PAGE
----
While many people strive to be happy in life, there’s a good chance they’ll be disappointed. Happiness, like all emotions, comes and goes. It doesn’t predictably arrive the moment you achieve your goals and then stay forever; happiness can occur at any point in time (and it can also vanish at any point in time).
On the other hand, focusing on self-actualization is a journey towards becoming a better version of yourself. It is a human need which drives you to work towards your full potential. The psychologist, Abraham Maslow developed the idea of self-actualization, which he believed was a growth need (as opposed to a basic need, like shelter, food, love, and self-esteem). The basic definition of self-actualization according to Maslow is “the full realization of one’s potential”, and of one’s “true self.”
Learning to focus on self-actualization instead of happiness could have a number of beneficial effects:
You’ll be able to experience the full range of human emotions without feeling the need to cling to “positive” emotions
You’ll have a greater sense of empowerment as a result of working towards goals within your control, rather than relying on fleeting emotions
You can continue your journey of self-actualization throughout your whole life, so you’ll have a sense of purpose no matter what might happen.
Below, you’ll discover 10 simple tips which can help you focus on self-actualization. You might like to select one tip to focus on for a while, then move onto another tip when you feel ready.
Rather than seeking to achieve certain goals or to complete certain activities, see if you can experience and appreciate the journey. People who focus on self-actualization tend to make the most out of routine, everyday activities and appreciate the “doing” rather than the “achieving.”
People who are self-actualizing tend to feel comfortable in their own company and create meaningful, close relationships with a few people. They are often forgiving, kind, friendly and affectionate. As you become more self-actualizing, you may even find yourself letting go of ego boundaries, allowing for deeper relationships and a greater sense of love.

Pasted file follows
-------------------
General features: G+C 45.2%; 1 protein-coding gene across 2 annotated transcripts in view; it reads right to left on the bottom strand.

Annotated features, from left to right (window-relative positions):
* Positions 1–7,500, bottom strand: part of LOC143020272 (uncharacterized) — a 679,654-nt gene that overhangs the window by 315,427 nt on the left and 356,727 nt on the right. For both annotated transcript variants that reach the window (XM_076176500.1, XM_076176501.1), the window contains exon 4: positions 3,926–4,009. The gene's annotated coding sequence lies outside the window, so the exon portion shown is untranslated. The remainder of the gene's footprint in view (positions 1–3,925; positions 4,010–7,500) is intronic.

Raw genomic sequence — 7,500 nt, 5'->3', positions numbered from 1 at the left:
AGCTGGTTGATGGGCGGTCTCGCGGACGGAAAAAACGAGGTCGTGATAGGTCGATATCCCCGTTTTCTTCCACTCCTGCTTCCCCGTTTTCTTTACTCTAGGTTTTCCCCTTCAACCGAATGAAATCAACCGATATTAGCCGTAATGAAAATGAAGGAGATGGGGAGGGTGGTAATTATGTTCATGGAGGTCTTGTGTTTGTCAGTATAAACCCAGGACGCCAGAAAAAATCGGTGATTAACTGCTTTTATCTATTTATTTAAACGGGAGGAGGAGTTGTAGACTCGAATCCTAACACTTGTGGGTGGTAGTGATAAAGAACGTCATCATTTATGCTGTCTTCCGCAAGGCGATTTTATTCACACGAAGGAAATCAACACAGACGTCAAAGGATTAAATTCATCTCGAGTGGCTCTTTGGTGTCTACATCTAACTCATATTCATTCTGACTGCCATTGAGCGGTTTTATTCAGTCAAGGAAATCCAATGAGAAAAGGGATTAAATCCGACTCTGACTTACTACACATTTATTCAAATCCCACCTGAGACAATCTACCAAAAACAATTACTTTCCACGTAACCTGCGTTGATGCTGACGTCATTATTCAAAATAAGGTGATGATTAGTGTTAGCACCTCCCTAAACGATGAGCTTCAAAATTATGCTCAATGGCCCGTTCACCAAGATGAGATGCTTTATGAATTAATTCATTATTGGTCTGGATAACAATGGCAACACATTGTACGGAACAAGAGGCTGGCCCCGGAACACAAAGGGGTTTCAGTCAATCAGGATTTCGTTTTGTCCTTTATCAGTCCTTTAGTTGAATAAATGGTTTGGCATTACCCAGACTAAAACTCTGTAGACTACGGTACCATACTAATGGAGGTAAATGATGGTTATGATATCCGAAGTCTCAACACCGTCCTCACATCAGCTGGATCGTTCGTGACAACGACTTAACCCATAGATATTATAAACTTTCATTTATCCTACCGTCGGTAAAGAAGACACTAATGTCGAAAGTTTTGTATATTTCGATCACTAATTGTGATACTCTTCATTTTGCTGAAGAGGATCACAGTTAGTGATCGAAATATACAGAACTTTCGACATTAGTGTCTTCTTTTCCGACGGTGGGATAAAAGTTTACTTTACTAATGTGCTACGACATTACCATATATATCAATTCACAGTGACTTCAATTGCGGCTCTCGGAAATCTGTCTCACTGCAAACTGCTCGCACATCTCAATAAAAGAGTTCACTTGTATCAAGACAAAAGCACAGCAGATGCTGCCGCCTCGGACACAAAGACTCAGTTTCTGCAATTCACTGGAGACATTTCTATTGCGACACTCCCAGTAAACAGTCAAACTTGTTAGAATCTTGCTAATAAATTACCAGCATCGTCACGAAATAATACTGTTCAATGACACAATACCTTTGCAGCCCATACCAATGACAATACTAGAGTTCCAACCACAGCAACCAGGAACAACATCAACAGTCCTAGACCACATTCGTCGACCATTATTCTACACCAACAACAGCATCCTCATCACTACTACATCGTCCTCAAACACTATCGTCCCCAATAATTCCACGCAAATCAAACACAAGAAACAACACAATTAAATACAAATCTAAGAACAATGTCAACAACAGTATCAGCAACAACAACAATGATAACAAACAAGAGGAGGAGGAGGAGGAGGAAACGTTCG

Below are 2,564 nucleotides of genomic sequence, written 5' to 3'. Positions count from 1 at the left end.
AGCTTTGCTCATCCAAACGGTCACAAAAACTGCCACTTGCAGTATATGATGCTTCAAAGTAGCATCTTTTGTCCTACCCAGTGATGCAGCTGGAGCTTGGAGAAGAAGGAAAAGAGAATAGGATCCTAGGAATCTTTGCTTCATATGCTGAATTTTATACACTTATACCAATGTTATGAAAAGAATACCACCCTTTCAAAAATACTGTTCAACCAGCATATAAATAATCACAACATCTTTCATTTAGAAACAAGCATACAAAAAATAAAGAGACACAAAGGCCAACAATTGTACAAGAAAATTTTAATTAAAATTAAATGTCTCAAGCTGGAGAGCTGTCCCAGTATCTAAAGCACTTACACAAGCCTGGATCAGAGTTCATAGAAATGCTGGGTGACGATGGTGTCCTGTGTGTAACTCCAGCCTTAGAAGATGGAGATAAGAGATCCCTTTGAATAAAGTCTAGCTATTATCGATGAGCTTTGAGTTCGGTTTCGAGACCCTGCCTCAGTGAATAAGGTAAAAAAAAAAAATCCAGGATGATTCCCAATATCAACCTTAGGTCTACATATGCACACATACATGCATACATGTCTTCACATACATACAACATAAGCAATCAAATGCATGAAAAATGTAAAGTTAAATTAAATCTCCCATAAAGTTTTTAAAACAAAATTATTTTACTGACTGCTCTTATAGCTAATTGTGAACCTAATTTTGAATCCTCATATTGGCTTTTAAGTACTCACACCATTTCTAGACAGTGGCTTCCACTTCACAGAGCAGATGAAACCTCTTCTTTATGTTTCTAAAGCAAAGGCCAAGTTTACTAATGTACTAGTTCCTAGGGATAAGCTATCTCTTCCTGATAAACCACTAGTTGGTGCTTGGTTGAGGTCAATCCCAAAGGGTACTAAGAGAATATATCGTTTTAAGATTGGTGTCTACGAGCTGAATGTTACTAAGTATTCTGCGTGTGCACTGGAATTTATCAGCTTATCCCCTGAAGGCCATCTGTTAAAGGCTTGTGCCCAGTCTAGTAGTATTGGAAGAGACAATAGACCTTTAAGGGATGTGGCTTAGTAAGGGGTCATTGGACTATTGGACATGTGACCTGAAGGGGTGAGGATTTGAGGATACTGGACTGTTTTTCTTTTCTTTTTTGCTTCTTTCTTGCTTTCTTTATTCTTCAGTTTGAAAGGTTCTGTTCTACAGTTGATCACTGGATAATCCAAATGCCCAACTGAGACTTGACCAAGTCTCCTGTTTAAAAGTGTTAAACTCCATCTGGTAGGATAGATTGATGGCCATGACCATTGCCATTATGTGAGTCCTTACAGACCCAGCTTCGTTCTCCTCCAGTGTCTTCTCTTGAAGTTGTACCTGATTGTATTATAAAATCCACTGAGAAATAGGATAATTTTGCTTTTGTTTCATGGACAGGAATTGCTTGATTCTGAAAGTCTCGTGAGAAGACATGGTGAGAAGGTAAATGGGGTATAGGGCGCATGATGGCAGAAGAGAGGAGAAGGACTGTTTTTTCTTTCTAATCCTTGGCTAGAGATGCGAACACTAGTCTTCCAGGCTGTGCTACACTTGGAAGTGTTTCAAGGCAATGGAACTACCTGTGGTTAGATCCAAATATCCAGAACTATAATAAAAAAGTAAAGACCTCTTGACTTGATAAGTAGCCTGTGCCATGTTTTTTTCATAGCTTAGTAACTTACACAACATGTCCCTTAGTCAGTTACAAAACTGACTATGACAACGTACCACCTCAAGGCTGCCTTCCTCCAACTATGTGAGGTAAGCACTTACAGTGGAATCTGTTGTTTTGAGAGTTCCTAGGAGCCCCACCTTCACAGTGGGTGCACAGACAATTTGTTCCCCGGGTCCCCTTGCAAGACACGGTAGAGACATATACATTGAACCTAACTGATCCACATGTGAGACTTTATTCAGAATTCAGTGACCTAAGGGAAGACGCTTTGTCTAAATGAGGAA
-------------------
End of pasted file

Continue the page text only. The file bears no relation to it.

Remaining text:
Maslow said that a self-actualizing person seeks to fulfill tasks and life missions which tend to be unselfish and concerned with the good of mankind in general.
Maintain a sense of wonder for the world around you and the life you’ve been given, knowing that the basic and good things in life are enough to feel grateful for.
Personal growth can be difficult at times, yet also, hugely rewarding. When faced with adversity, consider how you might rise to the challenge and push yourself to become a better version of yourself. It might also help to focus on developing as a person, rather than achieving perfection or needing a particular outcome.
Deliberate and make your own decisions, being unafraid to buck the status quo when necessary. Do what feels most right for you, rather than being persuaded to think and behave according to the opinions of others. You may need to be assertive and express your opinion, knowing that the people around you also have the right to make their own decisions.
Whenever you feel overwhelmed, pause and take some time to look at the big picture. Maslow said that people who are self-actualizing do not worry too much about small, immediate concerns, making life easier for themselves and the people around them.
Do the best you can to show warmth, compassion, understanding, and respect towards others.
Don’t be afraid of the unknown; try to welcome uncertainty as an important part of life. You may even find yourself looking forward to something new in life simply because its unfamiliar and another chance to learn and grow.
This may also lead to an increase in creativity – not the creativity which takes years to cultivate and refine, but the type of spontaneous creativity which allows you to have fun and be innovative.
Work towards accepting every part of your individuality, including anything you might perceive as a shortcoming or flaw. Simply observe yourself and your own human nature without attempting to squeeze yourself into the “ideal image” society may be trying to force on you. At the same time, be aware of your changeable deficits and unhelpful habits and do what you can to improve upon them (without being judgemental).
It can also be important to remember that no one is perfect and you can be a wonderful person, while still having tough days and feeling angry, resentful, jealous, selfish, or sad at times.
Let us know in the comments which tips you’ll be trying out!